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Differing Perceptions? Market Practice and the Evolution of Foreign Sovereign Immunity

76 Pages Posted: 2 Mar 2016 Last revised: 27 Apr 2016

Mark C. Weidemaier

University of North Carolina School of Law

G. Mitu Gulati

Duke University School of Law

Date Written: February 28, 2016

Abstract

The 20th century witnessed a transformative, “tectonic” shift in international law, from “absolute” to “restrictive” theories of sovereign immunity. As conventionally understood, however, this dramatic transformation represented only a shift in the default rule. Under absolute immunity, national courts could not hear lawsuits and enforce judgments against a foreign sovereign without its consent. Under restrictive immunity, foreign sovereigns were presumptively not immune when they engaged in commercial acts. We demonstrate that market practices undermine this conventional understanding. Using an extensive, two-century data set of contracts between foreign governments and private creditors, we show that contracting parties have long treated absolute immunity as akin to a mandatory rule, which they could not reliably change by contract. By contrast, we show that the Foreign Sovereign Immunities Act in the U.S. and the State Immunities Act 1978 in the U.K. — two statutes largely overlooked by international law scholarship — fundamentally reordered a global market for contracts. We explore why the conventional narrative, which relies on analysis of traditional legal materials, is at such odds with the “law on the ground.”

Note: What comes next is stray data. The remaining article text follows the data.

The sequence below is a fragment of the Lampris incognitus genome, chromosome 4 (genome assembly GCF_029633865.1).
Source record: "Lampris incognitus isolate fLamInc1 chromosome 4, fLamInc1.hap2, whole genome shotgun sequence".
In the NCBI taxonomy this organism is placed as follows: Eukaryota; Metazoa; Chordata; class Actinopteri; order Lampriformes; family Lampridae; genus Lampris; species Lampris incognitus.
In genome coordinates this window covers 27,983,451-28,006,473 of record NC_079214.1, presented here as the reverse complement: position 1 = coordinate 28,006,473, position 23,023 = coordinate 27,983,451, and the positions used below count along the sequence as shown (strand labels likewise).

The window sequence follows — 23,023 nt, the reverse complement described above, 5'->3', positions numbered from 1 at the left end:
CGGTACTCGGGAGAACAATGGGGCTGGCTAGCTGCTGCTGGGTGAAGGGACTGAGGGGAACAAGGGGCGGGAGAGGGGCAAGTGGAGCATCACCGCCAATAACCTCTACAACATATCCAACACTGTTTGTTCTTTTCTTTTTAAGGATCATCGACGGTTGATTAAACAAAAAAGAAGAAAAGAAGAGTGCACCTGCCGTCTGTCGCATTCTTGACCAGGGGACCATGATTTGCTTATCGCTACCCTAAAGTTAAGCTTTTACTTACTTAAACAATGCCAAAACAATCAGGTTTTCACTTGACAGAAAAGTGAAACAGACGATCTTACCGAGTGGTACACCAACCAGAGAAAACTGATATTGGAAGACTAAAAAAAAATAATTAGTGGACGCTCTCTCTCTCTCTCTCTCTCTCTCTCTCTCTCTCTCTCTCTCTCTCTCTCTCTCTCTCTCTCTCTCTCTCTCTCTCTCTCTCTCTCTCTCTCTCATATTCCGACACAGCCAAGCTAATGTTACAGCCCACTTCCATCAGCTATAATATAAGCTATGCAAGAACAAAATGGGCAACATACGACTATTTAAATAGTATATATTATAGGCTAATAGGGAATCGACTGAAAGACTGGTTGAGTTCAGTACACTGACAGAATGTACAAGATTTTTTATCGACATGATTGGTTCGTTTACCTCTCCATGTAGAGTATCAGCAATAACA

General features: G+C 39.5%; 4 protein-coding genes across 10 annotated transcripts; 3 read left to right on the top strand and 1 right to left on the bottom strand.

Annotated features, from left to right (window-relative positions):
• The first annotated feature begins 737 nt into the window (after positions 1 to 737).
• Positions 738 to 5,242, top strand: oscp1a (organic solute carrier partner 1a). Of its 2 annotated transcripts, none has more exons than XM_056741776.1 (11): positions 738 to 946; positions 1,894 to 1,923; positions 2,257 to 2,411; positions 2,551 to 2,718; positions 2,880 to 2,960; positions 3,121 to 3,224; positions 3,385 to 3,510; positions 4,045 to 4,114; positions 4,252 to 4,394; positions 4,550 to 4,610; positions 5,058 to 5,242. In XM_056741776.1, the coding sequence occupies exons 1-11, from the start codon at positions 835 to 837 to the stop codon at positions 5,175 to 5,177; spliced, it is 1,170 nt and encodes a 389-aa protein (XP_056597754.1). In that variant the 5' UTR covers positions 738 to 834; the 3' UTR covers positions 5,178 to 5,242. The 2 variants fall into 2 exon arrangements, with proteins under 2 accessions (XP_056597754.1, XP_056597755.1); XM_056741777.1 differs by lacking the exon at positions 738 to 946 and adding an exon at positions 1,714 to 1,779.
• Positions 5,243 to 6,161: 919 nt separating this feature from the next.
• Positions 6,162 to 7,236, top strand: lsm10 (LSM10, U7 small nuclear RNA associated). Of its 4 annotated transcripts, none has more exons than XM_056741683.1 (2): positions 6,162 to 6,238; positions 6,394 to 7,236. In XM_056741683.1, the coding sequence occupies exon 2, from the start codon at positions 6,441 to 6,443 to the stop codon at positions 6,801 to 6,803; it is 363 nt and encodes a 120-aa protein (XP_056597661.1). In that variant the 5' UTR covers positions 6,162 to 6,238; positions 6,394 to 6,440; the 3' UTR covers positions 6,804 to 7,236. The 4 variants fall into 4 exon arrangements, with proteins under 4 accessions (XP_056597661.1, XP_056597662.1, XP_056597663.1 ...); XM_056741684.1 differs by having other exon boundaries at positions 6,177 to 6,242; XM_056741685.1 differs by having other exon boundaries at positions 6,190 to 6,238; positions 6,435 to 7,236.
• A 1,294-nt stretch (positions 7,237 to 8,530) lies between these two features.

Keywords: soveriegn immunity, sovereign debt, international law

JEL Classification: F34, K12, K33

Suggested Citation

Weidemaier, Mark C. and Gulati, G. Mitu, Differing Perceptions? Market Practice and the Evolution of Foreign Sovereign Immunity (February 28, 2016). UNC Legal Studies Research Paper No. 2739423; Duke Law School Public Law & Legal Theory Series No. 2016-21. Available at SSRN: https://ssrn.com/abstract=2739423 or http://dx.doi.org/10.2139/ssrn.2739423

Mark Weidemaier

University of North Carolina School of Law ( email )

Van Hecke-Wettach Hall, 160 Ridge Road
CB #3380
Chapel Hill, NC 27599-3380
United States
919.843.4373 (Phone)

Gaurang Gulati (Contact Author)

Duke University School of Law ( email )

210 Science Drive
Box 90362
Durham, NC 27708
United States

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